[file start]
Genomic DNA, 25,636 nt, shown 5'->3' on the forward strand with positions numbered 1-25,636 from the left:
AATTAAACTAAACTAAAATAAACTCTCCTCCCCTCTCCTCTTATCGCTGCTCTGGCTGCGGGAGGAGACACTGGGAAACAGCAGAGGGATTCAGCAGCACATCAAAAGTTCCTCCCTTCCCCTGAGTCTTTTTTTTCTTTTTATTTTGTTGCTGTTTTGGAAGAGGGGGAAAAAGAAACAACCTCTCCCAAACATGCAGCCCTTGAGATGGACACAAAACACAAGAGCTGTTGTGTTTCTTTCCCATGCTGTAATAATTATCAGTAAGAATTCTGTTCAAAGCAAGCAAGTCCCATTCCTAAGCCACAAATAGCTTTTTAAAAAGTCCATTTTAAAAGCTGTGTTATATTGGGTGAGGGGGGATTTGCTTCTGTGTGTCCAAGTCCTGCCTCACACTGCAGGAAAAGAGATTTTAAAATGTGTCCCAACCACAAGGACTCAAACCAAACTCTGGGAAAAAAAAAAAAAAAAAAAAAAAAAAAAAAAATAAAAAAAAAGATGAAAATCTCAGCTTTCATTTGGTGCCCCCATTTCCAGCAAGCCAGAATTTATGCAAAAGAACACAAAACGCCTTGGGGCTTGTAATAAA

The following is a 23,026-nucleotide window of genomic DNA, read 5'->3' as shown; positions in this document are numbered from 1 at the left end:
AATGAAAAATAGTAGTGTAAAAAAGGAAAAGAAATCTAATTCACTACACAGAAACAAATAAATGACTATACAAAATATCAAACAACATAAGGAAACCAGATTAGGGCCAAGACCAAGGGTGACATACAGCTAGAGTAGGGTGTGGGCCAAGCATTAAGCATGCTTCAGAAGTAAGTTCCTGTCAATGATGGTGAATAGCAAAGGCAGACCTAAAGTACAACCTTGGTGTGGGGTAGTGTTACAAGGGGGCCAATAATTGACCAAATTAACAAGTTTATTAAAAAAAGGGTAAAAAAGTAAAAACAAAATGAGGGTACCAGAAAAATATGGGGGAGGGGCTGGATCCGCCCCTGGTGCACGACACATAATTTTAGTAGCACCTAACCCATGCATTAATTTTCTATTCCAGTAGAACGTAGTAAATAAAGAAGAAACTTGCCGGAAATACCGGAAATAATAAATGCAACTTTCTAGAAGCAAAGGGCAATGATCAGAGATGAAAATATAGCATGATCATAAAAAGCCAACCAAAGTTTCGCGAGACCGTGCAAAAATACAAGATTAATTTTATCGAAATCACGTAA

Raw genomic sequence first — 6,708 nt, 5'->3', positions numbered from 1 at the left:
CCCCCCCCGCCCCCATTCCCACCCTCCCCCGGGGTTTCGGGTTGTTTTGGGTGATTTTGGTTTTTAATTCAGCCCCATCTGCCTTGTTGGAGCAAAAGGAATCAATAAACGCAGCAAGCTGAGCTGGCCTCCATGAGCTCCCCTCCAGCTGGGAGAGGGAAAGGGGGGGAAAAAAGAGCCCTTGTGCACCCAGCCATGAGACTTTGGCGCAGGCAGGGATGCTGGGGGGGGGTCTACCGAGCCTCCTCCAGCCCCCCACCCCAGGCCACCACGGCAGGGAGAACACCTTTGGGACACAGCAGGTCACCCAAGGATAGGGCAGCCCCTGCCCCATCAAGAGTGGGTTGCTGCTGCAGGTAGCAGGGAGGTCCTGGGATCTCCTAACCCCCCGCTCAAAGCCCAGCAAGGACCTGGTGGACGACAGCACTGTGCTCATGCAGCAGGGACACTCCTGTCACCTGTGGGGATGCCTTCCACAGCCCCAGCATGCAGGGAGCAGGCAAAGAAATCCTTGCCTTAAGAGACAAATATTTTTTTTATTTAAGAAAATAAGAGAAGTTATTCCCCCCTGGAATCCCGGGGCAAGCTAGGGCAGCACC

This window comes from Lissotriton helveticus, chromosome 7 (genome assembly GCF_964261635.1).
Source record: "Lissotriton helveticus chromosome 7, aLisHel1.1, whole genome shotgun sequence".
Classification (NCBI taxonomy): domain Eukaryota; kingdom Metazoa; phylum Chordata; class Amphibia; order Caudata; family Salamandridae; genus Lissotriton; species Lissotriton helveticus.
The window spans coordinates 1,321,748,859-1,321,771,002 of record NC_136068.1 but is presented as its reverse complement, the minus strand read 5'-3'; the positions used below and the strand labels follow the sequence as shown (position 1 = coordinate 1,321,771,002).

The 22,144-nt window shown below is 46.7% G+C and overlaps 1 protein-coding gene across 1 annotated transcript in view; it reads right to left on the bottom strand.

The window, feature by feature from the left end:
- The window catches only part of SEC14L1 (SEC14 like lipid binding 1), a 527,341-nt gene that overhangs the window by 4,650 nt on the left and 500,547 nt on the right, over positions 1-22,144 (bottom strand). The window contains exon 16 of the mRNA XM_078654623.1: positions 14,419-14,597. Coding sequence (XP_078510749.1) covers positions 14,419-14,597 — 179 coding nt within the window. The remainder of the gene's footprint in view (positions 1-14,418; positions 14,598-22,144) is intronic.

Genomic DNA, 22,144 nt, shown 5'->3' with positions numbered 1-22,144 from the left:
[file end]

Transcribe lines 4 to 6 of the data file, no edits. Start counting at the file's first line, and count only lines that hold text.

AATGAAAAATAGTAGTGTAAAAAAGGAAAAGAAATCTAATTCACTACACAGAAACAAATAAATGACTATACAAAATATCAAACAACATAAGGAAACCAGATTAGGGCCAAGACCAAGGGTGACATACAGCTAGAGTAGGGTGTGGGCCAAGCATTAAGCATGCTTCAGAAGTAAGTTCCTGTCAATGATGGTGAATAGCAAAGGCAGACCTAAAGTACAACCTTGGTGTGGGGTAGTGTTACAAGGGGGCCAATAATTGACCAAATTAACAAGTTTATTAAAAAAAGGGTAAAAAAGTAAAAACAAAATGAGGGTACCAGAAAAATATGGGGGAGGGGCTGGATCCGCCCCTGGTGCACGACACATAATTTTAGTAGCACCTAACCCATGCATTAATTTTCTATTCCAGTAGAACGTAGTAAATAAAGAAGAAACTTGCCGGAAATACCGGAAATAATAAATGCAACTTTCTAGAAGCAAAGGGCAATGATCAGAGATGAAAATATAGCATGATCATAAAAAGCCAACCAAAGTTTCGCGAGACCGTGCAAAAATACAAGATTAATTTTATCGAAATCACGTAA

Raw genomic sequence first — 6,708 nt, 5'->3', positions numbered from 1 at the left:
CCCCCCCCGCCCCCATTCCCACCCTCCCCCGGGGTTTCGGGTTGTTTTGGGTGATTTTGGTTTTTAATTCAGCCCCATCTGCCTTGTTGGAGCAAAAGGAATCAATAAACGCAGCAAGCTGAGCTGGCCTCCATGAGCTCCCCTCCAGCTGGGAGAGGGAAAGGGGGGGAAAAAAGAGCCCTTGTGCACCCAGCCATGAGACTTTGGCGCAGGCAGGGATGCTGGGGGGGGGTCTACCGAGCCTCCTCCAGCCCCCCACCCCAGGCCACCACGGCAGGGAGAACACCTTTGGGACACAGCAGGTCACCCAAGGATAGGGCAGCCCCTGCCCCATCAAGAGTGGGTTGCTGCTGCAGGTAGCAGGGAGGTCCTGGGATCTCCTAACCCCCCGCTCAAAGCCCAGCAAGGACCTGGTGGACGACAGCACTGTGCTCATGCAGCAGGGACACTCCTGTCACCTGTGGGGATGCCTTCCACAGCCCCAGCATGCAGGGAGCAGGCAAAGAAATCCTTGCCTTAAGAGACAAATATTTTTTTTATTTAAGAAAATAAGAGAAGTTATTCCCCCCTGGAATCCCGGGGCAAGCTAGGGCAGCACC